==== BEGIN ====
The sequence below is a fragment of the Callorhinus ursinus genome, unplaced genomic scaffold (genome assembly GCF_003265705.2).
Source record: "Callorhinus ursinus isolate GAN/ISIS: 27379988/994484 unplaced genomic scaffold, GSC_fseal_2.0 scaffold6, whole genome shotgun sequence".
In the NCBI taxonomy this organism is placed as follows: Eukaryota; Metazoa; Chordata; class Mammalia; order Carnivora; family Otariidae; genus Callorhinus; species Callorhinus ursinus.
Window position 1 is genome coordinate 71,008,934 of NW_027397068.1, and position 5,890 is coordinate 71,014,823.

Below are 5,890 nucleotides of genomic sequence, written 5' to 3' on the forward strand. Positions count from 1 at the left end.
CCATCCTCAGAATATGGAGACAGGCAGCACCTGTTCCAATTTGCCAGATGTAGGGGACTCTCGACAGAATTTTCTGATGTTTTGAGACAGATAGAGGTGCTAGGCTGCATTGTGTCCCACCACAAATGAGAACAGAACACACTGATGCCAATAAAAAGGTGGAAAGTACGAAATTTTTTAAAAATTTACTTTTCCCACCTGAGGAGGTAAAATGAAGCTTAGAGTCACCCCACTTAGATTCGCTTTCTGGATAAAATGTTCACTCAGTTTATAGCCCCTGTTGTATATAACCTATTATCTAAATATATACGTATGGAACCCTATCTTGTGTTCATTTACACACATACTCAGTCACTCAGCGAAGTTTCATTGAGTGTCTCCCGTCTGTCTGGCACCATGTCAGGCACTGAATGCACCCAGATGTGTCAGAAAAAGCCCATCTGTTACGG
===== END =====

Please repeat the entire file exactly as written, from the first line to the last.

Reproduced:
The sequence below is a fragment of the Callorhinus ursinus genome, unplaced genomic scaffold (genome assembly GCF_003265705.2).
Source record: "Callorhinus ursinus isolate GAN/ISIS: 27379988/994484 unplaced genomic scaffold, GSC_fseal_2.0 scaffold6, whole genome shotgun sequence".
In the NCBI taxonomy this organism is placed as follows: Eukaryota; Metazoa; Chordata; class Mammalia; order Carnivora; family Otariidae; genus Callorhinus; species Callorhinus ursinus.
Window position 1 is genome coordinate 71,008,934 of NW_027397068.1, and position 5,890 is coordinate 71,014,823.

Below are 5,890 nucleotides of genomic sequence, written 5' to 3' on the forward strand. Positions count from 1 at the left end.
CCATCCTCAGAATATGGAGACAGGCAGCACCTGTTCCAATTTGCCAGATGTAGGGGACTCTCGACAGAATTTTCTGATGTTTTGAGACAGATAGAGGTGCTAGGCTGCATTGTGTCCCACCACAAATGAGAACAGAACACACTGATGCCAATAAAAAGGTGGAAAGTACGAAATTTTTTAAAAATTTACTTTTCCCACCTGAGGAGGTAAAATGAAGCTTAGAGTCACCCCACTTAGATTCGCTTTCTGGATAAAATGTTCACTCAGTTTATAGCCCCTGTTGTATATAACCTATTATCTAAATATATACGTATGGAACCCTATCTTGTGTTCATTTACACACATACTCAGTCACTCAGCGAAGTTTCATTGAGTGTCTCCCGTCTGTCTGGCACCATGTCAGGCACTGAATGCACCCAGATGTGTCAGAAAAAGCCCATCTGTTACGG